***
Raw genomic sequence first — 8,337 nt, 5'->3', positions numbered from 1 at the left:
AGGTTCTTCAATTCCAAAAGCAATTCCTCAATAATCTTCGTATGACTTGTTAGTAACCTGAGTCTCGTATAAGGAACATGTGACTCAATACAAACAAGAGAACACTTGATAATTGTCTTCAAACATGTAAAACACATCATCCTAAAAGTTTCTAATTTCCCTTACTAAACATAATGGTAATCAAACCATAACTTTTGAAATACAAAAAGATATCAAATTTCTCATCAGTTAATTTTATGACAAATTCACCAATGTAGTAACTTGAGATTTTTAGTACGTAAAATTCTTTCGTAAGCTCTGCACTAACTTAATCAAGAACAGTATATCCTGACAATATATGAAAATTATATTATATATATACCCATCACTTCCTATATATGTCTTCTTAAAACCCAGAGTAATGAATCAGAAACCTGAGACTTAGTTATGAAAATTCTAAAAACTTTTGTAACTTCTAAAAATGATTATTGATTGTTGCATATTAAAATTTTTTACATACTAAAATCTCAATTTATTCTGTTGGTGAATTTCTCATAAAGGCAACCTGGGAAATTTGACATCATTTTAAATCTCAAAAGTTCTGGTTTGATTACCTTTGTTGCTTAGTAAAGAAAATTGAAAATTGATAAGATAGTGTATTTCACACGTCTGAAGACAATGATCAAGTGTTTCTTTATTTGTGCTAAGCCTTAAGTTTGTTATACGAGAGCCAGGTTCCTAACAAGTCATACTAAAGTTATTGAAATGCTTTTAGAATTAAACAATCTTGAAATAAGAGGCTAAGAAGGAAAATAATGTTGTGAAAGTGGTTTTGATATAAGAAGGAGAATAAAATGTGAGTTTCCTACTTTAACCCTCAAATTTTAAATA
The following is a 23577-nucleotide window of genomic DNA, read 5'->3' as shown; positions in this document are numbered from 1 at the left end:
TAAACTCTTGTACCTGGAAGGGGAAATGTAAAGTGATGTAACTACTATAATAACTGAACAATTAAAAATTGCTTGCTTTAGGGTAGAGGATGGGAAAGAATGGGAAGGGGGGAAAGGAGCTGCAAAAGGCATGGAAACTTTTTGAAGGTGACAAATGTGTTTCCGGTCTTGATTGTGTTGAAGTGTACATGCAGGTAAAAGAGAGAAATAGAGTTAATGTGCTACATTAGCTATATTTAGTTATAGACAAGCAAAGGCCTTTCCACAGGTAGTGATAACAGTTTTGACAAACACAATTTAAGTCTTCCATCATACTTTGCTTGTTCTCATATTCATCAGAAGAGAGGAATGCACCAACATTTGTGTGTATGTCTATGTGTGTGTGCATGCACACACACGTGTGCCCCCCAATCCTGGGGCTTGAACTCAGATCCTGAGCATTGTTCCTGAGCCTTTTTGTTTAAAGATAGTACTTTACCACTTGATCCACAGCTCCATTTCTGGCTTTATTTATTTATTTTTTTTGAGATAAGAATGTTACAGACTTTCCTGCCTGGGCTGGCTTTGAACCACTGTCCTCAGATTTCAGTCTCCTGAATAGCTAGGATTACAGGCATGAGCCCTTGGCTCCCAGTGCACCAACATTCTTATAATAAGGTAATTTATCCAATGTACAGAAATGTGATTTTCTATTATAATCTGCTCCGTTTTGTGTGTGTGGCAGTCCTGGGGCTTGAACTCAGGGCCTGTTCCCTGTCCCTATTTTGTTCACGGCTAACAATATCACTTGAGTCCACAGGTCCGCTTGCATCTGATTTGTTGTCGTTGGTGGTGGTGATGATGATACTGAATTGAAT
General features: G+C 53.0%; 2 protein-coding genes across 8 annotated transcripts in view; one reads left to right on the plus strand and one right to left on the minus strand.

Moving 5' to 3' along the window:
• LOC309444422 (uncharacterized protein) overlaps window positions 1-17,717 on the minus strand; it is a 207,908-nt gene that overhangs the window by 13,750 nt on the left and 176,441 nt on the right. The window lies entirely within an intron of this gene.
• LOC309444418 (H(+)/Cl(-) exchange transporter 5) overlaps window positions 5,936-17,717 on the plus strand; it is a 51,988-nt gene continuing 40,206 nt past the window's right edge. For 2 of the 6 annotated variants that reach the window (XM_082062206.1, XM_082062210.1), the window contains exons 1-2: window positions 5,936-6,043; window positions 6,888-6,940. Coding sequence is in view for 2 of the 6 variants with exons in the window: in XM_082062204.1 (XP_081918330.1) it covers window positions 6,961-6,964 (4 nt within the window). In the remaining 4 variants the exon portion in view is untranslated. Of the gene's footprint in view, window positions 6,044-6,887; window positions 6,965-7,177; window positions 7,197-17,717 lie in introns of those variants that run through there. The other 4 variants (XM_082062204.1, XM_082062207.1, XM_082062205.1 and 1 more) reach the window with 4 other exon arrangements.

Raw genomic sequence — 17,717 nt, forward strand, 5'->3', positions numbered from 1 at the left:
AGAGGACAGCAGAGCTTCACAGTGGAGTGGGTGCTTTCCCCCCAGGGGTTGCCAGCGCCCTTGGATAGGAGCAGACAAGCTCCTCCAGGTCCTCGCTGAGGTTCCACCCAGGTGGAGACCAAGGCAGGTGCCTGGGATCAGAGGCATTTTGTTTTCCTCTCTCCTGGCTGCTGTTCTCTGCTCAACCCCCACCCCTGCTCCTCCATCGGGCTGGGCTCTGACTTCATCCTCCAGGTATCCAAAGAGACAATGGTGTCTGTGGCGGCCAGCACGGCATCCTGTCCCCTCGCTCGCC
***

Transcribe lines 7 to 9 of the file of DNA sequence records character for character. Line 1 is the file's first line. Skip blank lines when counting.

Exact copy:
• LOC309444422 (uncharacterized protein) overlaps window positions 1-17,717 on the minus strand; it is a 207,908-nt gene that overhangs the window by 13,750 nt on the left and 176,441 nt on the right. The window lies entirely within an intron of this gene.
• LOC309444418 (H(+)/Cl(-) exchange transporter 5) overlaps window positions 5,936-17,717 on the plus strand; it is a 51,988-nt gene continuing 40,206 nt past the window's right edge. For 2 of the 6 annotated variants that reach the window (XM_082062206.1, XM_082062210.1), the window contains exons 1-2: window positions 5,936-6,043; window positions 6,888-6,940. Coding sequence is in view for 2 of the 6 variants with exons in the window: in XM_082062204.1 (XP_081918330.1) it covers window positions 6,961-6,964 (4 nt within the window). In the remaining 4 variants the exon portion in view is untranslated. Of the gene's footprint in view, window positions 6,044-6,887; window positions 6,965-7,177; window positions 7,197-17,717 lie in introns of those variants that run through there. The other 4 variants (XM_082062204.1, XM_082062207.1, XM_082062205.1 and 1 more) reach the window with 4 other exon arrangements.

Raw genomic sequence — 17,717 nt, forward strand, 5'->3', positions numbered from 1 at the left: